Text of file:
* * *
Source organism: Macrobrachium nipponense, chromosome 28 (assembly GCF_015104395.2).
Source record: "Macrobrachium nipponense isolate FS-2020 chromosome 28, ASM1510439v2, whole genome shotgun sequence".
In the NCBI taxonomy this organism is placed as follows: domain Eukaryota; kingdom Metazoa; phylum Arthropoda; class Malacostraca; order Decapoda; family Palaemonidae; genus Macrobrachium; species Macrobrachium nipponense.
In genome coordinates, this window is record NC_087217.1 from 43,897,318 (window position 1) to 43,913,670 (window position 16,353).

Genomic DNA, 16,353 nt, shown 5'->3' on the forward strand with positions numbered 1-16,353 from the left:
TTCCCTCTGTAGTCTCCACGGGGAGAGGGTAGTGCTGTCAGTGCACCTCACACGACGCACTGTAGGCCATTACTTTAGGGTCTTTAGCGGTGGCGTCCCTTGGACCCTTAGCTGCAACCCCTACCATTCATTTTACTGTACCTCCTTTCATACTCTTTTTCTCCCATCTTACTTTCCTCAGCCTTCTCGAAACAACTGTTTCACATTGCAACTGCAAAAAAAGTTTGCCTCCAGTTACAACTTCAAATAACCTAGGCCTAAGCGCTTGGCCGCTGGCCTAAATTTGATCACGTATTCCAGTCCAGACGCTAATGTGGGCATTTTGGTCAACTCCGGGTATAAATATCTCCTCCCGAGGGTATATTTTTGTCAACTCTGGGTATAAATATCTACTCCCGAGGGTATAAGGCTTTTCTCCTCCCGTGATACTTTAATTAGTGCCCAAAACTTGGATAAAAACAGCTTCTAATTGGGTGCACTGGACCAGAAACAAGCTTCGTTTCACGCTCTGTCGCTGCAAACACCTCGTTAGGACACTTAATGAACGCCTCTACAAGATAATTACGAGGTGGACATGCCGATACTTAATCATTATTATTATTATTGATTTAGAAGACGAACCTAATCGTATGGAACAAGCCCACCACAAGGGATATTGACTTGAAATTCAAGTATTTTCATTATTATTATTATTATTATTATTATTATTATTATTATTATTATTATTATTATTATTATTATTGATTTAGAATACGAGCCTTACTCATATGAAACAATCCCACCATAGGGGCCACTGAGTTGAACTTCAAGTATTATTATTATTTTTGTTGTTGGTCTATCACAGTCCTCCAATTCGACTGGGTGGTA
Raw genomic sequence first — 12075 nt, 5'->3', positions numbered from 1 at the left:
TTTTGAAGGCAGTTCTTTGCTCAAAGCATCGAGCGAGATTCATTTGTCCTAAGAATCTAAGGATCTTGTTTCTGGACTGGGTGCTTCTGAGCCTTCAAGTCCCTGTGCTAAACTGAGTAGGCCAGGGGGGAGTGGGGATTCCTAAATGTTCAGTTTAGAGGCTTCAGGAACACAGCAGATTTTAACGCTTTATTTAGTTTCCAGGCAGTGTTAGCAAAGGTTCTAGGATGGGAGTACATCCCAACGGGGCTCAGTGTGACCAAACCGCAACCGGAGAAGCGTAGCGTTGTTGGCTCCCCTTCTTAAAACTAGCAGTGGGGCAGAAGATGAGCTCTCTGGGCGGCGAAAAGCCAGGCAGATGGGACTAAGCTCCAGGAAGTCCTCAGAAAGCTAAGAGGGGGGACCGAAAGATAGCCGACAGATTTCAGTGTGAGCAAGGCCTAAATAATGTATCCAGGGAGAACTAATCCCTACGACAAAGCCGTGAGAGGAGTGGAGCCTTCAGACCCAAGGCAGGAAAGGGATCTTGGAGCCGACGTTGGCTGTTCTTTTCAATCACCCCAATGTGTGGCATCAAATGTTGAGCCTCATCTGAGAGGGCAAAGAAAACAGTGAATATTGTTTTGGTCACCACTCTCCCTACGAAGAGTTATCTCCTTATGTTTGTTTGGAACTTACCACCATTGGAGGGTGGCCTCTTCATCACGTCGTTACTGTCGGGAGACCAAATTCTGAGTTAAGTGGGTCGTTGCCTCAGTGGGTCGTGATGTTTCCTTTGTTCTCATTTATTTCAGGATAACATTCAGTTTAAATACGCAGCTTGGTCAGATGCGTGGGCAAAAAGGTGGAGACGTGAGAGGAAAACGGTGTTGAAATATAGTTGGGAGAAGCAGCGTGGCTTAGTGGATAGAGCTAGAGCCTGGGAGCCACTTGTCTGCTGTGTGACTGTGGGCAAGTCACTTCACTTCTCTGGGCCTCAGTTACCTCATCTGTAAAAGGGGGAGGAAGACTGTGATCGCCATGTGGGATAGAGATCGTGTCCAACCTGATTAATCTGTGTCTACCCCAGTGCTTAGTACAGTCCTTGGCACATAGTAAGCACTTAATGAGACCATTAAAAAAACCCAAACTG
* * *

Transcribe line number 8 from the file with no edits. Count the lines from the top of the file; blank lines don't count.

TTTTGAAGGCAGTTCTTTGCTCAAAGCATCGAGCGAGATTCATTTGTCCTAAGAATCTAAGGATCTTGTTTCTGGACTGGGTGCTTCTGAGCCTTCAAGTCCCTGTGCTAAACTGAGTAGGCCAGGGGGGAGTGGGGATTCCTAAATGTTCAGTTTAGAGGCTTCAGGAACACAGCAGATTTTAACGCTTTATTTAGTTTCCAGGCAGTGTTAGCAAAGGTTCTAGGATGGGAGTACATCCCAACGGGGCTCAGTGTGACCAAACCGCAACCGGAGAAGCGTAGCGTTGTTGGCTCCCCTTCTTAAAACTAGCAGTGGGGCAGAAGATGAGCTCTCTGGGCGGCGAAAAGCCAGGCAGATGGGACTAAGCTCCAGGAAGTCCTCAGAAAGCTAAGAGGGGGGACCGAAAGATAGCCGACAGATTTCAGTGTGAGCAAGGCCTAAATAATGTATCCAGGGAGAACTAATCCCTACGACAAAGCCGTGAGAGGAGTGGAGCCTTCAGACCCAAGGCAGGAAAGGGATCTTGGAGCCGACGTTGGCTGTTCTTTTCAATCACCCCAATGTGTGGCATCAAATGTTGAGCCTCATCTGAGAGGGCAAAGAAAACAGTGAATATTGTTTTGGTCACCACTCTCCCTACGAAGAGTTATCTCCTTATGTTTGTTTGGAACTTACCACCATTGGAGGGTGGCCTCTTCATCACGTCGTTACTGTCGGGAGACCAAATTCTGAGTTAAGTGGGTCGTTGCCTCAGTGGGTCGTGATGTTTCCTTTGTTCTCATTTATTTCAGGATAACATTCAGTTTAAATACGCAGCTTGGTCAGATGCGTGGGCAAAAAGGTGGAGACGTGAGAGGAAAACGGTGTTGAAATATAGTTGGGAGAAGCAGCGTGGCTTAGTGGATAGAGCTAGAGCCTGGGAGCCACTTGTCTGCTGTGTGACTGTGGGCAAGTCACTTCACTTCTCTGGGCCTCAGTTACCTCATCTGTAAAAGGGGGAGGAAGACTGTGATCGCCATGTGGGATAGAGATCGTGTCCAACCTGATTAATCTGTGTCTACCCCAGTGCTTAGTACAGTCCTTGGCACATAGTAAGCACTTAATGAGACCATTAAAAAAACCCAAACTG